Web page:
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  • Writer's pictureIsaac yelchin

In Celebration of National Happy Dog Day--Who Trained Who?

Somewhere in the realm of the last 10,000 years humans and dogs formed an unbreakable bond that accelerated both species to never before seen levels of evolution. There are many examples of mutualistic relationships in wild, but none quite as intricate as humans and dogs. Leaf cutter ants farm their own food by bringing fresh greens to a fungus they have been cultivating since ancient times. Their fungus eats these plants and then the ants eat the fungus. Bees, hummingbirds, butterflies among others gain food from the sweet nectar of flowers, and in the process bring pollen from one plant to another. These plants wouldn't be able to reproduce without their hungry messengers.

So what makes humans and dogs so special? First we are both large thinking mammals, who hunt in packs and use coordinated plans involving verbal and visual cues to orchestrate. Of course, these days we go to the grocery store and buy a steak for us and a bag of dog food for the pup. However, when this relationship first began, things were a little different.

Theories are that wolves and coyote-like creatures began to follow human tribes around, enticed by the potential to steal tasty morsels from us, since we were pretty effective hunters on our own and often had extra food. No one knows exactly how, but at some point a canine and a human exchanged food and established a bond. They realized they could benefit from working with one another. The dog could chase the prey that the human had smartly ambushed. The human could provide its eyes and strategic planning, and the dog could provide its nose, hearing, sharp teeth, and speed.

Once this complex relationship formed, selective breeding followed not too much after. Humans chose dogs with ideal traits and had them breed with their similar peers. This selective breeding shaped dogs to be human companions. The dogs that could best communicate with humans were chosen and bred. For 10,000 years this continued, and our evolutions became intertwined. Dogs became able to understand us, and we, understand them. They evolved eyebrows, distinct facial expressions, vocalizations, and the desire to be loved.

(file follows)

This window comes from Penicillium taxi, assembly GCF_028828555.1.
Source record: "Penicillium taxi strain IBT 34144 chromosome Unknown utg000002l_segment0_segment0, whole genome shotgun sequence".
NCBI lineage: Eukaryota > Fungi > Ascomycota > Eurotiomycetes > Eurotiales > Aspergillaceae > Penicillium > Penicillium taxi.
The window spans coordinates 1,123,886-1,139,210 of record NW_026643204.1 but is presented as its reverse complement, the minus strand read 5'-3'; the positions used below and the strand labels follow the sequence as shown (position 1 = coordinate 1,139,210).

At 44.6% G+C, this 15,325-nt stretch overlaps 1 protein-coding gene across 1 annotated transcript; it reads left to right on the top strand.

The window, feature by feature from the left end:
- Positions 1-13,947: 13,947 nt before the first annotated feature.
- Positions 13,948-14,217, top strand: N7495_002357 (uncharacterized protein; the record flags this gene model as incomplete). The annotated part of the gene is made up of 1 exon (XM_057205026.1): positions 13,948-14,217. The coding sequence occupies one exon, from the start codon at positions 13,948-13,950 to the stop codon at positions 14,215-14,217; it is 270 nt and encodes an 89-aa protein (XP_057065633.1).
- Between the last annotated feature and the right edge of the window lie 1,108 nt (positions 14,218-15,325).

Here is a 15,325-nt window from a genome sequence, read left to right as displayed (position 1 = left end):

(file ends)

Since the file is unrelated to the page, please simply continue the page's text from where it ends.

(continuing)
It is truly fascinating as we have altered the evolution of many creatures, but none as drastically and consistently as dogs. Then again I wonder, having dogs help hunt made things easier for us, but it also made things easier for them. Even today, we get frustrated that we must train our dogs, and I think maybe they are training us? We spend hundreds of dollars on veterinary care, food, leashes, toys, flea medicine, you name it. What does the dog do for us? Pee on the carpet? Maybe you should reconsider who is the real "Master."

Either way, we are lucky to have such wonderful furry creatures licking our faces. Happy Dog Day everyone!

Isaac Yelchin is foremost a herpetologist. He studies lizards, frogs, newts, and the like. Specifically, he spends all day and night thinking about what it is like to be an animal. What are the animals thinking about? What is their perspective? When he should be working, he sits and stares at his pet lizard asking himself these questions.

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